The reasons behind the development of myopia and its increasing incidence, particularly among educated people, remain obscure. The finding that animals can be made myopic or hyperopic by spectacle lenses that shift the plane of focus to behind the retina (hyperopic defocus) or in front of it (myopic defocus) demonstrates that refractive development is under homeostatic control. Because the eye can modulate its growth even if the optic nerve is severed, and because retinal defocus that is restricted to one area only affects the eye growth underlying that restricted area, it follows that the retina is able to detec the sign of the defocus and control the eye's growth. However, despite two centuries of study, prophylactic treatments against childhood myopia are limited to atropine drops, contact lenses that reshape the cornea, or stabilizing treatments for the sclera, all of which have potential side effects and limited efficacy. Work in our three labs (Nickla, Stone and Iuvone) has linked the development of ametropias to alterations in ocular circadian rhythms: eyes show shifts in phase and changes in amplitude of the rhythms in eye growth (axial length) and choroidal thickness that depend on the visual stimulus and are linked to changes in ocular growth. This proposal will constitute an interdisciplinary team approach that will apply the collaborators' expertise in applying catecholamine biochemistry and molecular biology to the mechanisms underlying refractive development. How the visual environment affects the growth of the eye and influences refractive error in humans continues to generate much interest, including contemporary studies relating time spent outdoors to the inhibition of myopia in school children, and studies on the deleterious impact of artificial nighttime lighting on human health. Our preliminary findings show that the chick eye's growth responses to exposures to brief visual stimuli such as defocus are dependent on the time of day of exposure, and that the rhythms in eye length and choroid thickness are altered in different ways. This application will address the questions of how variables in visual input affect retinal dopamine biochemistry, the rhythms in retinal clock- and circadian-related genes, and how these changes in retinal rhythms relate to the rhythms in eye length and choroid thickness. We will also look at how time-of-day of administration influences the effectiveness of 2 drugs that inhibit myopia in animal models, and one of which is used clinically (atropine), depend on time of day, and how their efficacy relates to the underlying retinal rhythms in dopamine and circadian clock genes. We will address these questions in chicks, a species with rapid and well-characterized compensatory responses to visual manipulations, and retinal/visual similarities to humans. We expect that this work will generate novel and useful hypotheses that can be applied both in the laboratory and can be extended to the study of refractive errors in children.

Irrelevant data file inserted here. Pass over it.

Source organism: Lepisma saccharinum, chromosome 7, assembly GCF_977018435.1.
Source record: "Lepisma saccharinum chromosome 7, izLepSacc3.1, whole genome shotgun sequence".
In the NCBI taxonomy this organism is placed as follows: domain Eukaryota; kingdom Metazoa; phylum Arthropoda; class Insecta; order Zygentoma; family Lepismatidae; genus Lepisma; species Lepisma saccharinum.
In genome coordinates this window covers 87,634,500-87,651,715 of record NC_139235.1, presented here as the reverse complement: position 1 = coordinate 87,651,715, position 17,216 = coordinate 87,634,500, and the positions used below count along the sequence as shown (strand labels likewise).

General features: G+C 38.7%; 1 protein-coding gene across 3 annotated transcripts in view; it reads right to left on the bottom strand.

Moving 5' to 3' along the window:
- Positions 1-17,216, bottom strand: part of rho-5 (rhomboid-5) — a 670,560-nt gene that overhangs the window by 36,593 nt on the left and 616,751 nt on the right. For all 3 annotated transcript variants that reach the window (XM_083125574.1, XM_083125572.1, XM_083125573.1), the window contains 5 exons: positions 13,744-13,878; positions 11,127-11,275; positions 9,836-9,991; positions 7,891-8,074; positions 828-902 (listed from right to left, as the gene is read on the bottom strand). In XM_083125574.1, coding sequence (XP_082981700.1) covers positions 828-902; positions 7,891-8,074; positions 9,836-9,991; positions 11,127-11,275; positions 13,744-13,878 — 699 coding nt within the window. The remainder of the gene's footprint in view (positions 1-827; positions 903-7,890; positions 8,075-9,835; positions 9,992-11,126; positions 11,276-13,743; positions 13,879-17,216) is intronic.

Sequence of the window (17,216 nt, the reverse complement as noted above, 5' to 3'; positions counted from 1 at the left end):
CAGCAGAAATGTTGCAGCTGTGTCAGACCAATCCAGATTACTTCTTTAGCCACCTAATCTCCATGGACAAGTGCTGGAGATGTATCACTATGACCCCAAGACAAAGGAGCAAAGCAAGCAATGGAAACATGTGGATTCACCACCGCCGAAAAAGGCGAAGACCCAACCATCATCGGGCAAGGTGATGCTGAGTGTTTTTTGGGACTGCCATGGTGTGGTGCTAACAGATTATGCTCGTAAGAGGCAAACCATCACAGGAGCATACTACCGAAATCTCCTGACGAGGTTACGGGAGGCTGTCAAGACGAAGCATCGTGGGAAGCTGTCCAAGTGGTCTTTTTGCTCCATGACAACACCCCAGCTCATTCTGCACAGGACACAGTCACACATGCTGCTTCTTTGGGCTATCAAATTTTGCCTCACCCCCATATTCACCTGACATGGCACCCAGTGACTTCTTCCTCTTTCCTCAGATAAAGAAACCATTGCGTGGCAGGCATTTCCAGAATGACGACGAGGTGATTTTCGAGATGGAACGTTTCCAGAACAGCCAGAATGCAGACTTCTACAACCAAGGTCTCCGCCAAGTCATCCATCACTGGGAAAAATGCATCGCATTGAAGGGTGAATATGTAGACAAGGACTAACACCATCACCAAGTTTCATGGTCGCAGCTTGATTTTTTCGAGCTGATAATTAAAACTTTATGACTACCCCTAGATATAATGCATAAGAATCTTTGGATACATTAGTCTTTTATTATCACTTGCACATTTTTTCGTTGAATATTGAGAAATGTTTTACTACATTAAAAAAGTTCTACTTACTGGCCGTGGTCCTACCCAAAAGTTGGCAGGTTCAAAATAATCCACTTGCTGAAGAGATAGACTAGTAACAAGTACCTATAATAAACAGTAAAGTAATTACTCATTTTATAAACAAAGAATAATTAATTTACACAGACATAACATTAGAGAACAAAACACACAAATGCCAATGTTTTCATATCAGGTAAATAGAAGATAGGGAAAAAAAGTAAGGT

Public Health Relevance

Myopia is reaching epidemic proportions in Asia and pathological myopia is a leading cause of blindness. Understanding how attributes of the visual environment influence the signal cascade between retina and sclera to produce myopia is crucial to developing therapies that will ameliorate it. We hypothesize that altered ocular circadian rhythms driven by the retinal clock play a role in the development of myopia. Understanding the molecular basis of these will stimulate the identification of much-needed, effective approaches to normalize refractive development in children.

National Institute of Health (NIH)
National Eye Institute (NEI)
Research Project (R01)
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Special Emphasis Panel (ZRG1-CB-G (02)M)
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Wiggs, Cheri
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New England College of Optometry
Other Basic Sciences
Schools of Optometry/Ophthalmol
United States
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